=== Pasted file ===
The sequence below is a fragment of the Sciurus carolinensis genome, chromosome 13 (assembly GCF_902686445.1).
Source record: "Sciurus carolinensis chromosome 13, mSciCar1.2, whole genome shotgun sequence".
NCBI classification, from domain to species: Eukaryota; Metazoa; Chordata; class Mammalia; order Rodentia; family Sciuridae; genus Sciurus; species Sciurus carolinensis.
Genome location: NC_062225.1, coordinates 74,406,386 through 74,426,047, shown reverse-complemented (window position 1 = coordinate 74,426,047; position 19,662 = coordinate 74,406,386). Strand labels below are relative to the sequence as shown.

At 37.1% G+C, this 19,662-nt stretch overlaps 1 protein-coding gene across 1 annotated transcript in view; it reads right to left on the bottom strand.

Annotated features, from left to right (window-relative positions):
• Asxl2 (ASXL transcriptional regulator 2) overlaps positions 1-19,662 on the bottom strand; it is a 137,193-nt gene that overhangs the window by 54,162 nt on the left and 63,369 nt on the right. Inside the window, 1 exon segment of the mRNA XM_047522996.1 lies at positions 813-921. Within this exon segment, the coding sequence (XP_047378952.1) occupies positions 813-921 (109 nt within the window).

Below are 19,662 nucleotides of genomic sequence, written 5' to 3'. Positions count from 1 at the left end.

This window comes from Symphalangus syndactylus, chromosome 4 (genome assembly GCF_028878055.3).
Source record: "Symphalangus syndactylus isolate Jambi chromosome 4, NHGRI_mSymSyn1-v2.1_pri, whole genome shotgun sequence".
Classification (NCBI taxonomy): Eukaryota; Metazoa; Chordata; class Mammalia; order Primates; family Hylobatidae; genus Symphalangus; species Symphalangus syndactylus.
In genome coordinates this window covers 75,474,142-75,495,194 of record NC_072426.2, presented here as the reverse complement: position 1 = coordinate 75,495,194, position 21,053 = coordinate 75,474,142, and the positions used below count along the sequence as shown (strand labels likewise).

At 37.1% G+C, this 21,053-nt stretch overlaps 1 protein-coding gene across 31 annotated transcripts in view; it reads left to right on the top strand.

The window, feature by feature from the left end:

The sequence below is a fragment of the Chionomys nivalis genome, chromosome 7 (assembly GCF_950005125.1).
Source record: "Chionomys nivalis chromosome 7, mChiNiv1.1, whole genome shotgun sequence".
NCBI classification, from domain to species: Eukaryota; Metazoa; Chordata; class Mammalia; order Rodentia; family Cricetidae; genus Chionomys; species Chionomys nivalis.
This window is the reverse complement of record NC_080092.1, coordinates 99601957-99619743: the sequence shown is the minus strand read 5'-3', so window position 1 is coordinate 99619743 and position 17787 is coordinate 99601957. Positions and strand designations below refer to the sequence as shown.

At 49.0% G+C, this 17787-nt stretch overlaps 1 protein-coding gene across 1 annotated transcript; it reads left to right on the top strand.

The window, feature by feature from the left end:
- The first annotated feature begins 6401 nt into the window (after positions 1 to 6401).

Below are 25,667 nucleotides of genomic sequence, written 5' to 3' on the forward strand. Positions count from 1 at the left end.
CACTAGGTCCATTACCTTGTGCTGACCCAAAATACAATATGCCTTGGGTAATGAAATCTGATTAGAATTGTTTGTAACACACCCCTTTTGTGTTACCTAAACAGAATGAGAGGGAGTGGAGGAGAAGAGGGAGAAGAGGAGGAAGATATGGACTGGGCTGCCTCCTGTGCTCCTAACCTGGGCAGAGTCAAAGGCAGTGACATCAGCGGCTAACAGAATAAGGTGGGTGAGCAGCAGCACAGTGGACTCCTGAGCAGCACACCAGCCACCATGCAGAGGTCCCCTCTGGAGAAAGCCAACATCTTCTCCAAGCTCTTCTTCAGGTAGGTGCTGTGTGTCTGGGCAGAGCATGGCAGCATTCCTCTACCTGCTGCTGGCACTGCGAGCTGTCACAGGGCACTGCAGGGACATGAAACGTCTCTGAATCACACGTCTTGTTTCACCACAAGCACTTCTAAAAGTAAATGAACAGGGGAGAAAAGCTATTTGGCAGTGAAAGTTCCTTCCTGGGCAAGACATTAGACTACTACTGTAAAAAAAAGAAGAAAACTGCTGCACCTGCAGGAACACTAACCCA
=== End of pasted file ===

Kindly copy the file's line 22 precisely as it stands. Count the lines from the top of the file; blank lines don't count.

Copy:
Below are 25,667 nucleotides of genomic sequence, written 5' to 3' on the forward strand. Positions count from 1 at the left end.